Friday, March 1, 2013
Review - Billy Joel - Fantasies & Delusions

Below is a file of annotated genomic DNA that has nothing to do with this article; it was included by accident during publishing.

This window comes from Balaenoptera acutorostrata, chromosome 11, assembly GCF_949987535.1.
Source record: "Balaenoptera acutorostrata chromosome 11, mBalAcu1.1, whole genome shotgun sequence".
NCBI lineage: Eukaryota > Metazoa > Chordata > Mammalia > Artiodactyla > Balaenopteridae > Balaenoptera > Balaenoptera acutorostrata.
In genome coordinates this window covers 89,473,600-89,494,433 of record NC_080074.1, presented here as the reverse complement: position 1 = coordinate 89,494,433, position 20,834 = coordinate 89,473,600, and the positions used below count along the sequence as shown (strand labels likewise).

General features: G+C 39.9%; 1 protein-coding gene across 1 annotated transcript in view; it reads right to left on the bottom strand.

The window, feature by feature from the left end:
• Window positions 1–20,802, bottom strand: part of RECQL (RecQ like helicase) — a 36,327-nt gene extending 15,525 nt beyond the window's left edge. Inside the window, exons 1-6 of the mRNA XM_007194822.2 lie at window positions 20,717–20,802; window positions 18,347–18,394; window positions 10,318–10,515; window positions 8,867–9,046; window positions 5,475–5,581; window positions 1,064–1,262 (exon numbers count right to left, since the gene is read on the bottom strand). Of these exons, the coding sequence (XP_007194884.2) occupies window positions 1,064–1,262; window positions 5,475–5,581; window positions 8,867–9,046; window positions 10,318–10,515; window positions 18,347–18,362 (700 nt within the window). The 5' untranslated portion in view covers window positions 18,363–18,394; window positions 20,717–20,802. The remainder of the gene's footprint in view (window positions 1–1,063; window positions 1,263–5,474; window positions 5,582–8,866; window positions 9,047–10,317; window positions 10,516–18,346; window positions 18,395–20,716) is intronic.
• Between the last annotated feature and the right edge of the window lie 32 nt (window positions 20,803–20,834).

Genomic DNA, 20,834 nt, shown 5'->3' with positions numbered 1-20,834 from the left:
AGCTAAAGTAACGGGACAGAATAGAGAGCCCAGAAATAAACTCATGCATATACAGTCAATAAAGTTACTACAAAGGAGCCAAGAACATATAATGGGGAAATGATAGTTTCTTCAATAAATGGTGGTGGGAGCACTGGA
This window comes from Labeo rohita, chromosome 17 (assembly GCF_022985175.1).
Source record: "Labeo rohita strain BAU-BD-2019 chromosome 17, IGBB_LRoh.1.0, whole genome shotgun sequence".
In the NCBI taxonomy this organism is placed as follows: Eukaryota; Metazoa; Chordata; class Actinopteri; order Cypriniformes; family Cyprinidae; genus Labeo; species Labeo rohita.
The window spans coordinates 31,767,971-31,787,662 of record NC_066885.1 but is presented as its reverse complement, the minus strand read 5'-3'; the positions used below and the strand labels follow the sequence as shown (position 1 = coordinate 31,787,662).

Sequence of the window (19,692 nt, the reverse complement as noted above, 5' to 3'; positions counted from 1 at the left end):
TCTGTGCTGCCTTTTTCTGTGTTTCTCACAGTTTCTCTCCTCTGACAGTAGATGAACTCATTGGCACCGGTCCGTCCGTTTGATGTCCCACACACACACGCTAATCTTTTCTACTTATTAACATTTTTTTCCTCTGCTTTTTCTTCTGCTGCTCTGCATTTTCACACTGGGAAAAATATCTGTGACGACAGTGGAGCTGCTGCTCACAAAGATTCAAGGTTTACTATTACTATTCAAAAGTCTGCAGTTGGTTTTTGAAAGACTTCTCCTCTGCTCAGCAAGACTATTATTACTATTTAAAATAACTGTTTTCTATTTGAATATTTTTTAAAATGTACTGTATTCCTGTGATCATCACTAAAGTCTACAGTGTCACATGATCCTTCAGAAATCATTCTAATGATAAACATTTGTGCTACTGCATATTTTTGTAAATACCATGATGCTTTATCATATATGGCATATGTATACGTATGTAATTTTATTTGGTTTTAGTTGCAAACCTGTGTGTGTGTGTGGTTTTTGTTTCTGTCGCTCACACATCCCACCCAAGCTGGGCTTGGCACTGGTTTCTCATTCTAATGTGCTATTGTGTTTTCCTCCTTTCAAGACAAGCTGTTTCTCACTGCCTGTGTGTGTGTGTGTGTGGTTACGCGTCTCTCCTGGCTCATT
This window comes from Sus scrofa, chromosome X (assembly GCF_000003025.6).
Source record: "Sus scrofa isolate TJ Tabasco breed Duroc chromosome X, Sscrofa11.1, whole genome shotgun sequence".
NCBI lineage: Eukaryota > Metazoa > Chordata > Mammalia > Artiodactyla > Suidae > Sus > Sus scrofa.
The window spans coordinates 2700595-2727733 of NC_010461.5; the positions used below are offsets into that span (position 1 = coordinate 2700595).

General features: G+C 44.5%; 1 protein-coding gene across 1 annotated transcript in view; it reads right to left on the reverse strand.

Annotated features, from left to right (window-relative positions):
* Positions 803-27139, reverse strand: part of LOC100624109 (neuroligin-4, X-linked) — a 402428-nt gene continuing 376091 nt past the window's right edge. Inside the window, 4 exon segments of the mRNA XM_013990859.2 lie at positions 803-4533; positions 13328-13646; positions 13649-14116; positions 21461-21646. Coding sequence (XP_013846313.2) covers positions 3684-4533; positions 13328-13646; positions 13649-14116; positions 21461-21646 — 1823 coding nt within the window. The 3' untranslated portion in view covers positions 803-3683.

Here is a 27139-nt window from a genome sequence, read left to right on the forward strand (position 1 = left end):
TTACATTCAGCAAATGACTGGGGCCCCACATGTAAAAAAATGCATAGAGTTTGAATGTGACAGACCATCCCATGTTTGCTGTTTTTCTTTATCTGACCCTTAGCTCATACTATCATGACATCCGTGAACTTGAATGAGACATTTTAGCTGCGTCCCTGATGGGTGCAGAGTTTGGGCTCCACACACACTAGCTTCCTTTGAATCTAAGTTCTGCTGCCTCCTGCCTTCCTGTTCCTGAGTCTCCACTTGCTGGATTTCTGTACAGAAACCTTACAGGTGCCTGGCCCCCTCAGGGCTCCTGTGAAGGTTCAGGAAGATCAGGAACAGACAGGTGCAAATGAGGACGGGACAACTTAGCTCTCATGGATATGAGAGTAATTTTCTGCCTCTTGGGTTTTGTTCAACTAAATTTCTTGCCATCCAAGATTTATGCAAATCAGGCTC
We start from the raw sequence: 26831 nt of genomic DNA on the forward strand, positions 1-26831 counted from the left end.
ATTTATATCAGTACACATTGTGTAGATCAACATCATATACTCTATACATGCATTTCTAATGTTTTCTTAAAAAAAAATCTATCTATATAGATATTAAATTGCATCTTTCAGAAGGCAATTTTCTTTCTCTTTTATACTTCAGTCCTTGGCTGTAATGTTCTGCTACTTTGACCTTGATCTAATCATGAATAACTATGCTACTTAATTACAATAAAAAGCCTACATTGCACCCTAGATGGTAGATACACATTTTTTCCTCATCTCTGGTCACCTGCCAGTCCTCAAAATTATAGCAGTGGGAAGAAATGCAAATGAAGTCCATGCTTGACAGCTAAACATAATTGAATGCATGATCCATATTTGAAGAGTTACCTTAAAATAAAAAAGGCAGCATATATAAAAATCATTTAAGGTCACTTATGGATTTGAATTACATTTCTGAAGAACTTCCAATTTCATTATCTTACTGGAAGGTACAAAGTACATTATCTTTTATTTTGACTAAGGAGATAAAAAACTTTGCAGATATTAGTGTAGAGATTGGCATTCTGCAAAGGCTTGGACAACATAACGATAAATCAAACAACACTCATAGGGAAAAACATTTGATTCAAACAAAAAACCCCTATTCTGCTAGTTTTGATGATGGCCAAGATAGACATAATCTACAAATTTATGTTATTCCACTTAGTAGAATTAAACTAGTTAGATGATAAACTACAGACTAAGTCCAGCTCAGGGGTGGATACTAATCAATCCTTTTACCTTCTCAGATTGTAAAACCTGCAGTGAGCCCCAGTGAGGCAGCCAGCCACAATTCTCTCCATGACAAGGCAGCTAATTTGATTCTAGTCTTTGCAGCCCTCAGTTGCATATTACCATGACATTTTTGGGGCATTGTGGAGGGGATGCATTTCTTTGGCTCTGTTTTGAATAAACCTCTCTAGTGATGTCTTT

So far I haven't felt compelled to go back and listen to this one but now I'm curious... * * * * * About a decade ago The Piano Man left the world of pop music to return to his first love that he abandoned at the age of fifteen, classical piano music. While he never received a formal conservatory education like his brother, this great love was never far from his heart, surfacing throughout his rock career is various forms. With Fantasies & Delusions Joel reveals to the public the classical melodies that have occupied him for most of the 90s. Largely in the 19th-century style, the pieces in collection draw from the music of Chopin, Debussy, and Schumann which gives the impression that these early works have come from one whose classical personality is not yet fully formed. Still the ten pieces for solo piano display Joel's well-developed harmonic sense and compositional techniques. By comparison other rock-to-classical artists, most notably Sir Paul McCartney, appear juvenile in their attempts at this genre. Three of the pieces are unmistakably Chopin-esque waltzes and the "Invention in C Minor" captures all the precision and logic of Bach. With eleven minutes of romantic, impressionistic self-expression, "Soliloquy (On A Separation)" contains much by the way of Debussy. The relationship flip side is found in "Suite For Piano" whose three sections describe the three stages of love: infatuation, consummation (says the composer, "You can hear the headboards banging…as closely as can be duplicated on a piano."), and complications. The album closes with "Air", a folksy, Irish-flavored piece that begins with wistful memories on the motherland and ends with a jaunty jig. Knowing his own limitations, Billy Joel passed off the actual playing of his compositions to award-winning pianist Richard Joo whose dexterous playing captures the full emotion and nuance of each piece. While there are a good deal of melodies contained within, so far none have managed to worm their way into my head like those found in Joel's pop songs. Emotionally the album keeps a fairly even keel with no sudden bursts of passion or extended passages of melancholy, making it an ideal candidate for background music. If you're a fan of Billy Joel's pop music, be warned that you won't find any singable melodies on this platter (at least not without multiple listens). Fans of Romantic era solo piano music such as that of Debussy, Rachmaninoff and Chopin (especially Chopin) should find this album to be a wonderful addition to their classical collection. This review first appeared in WhatzUp, June 2002.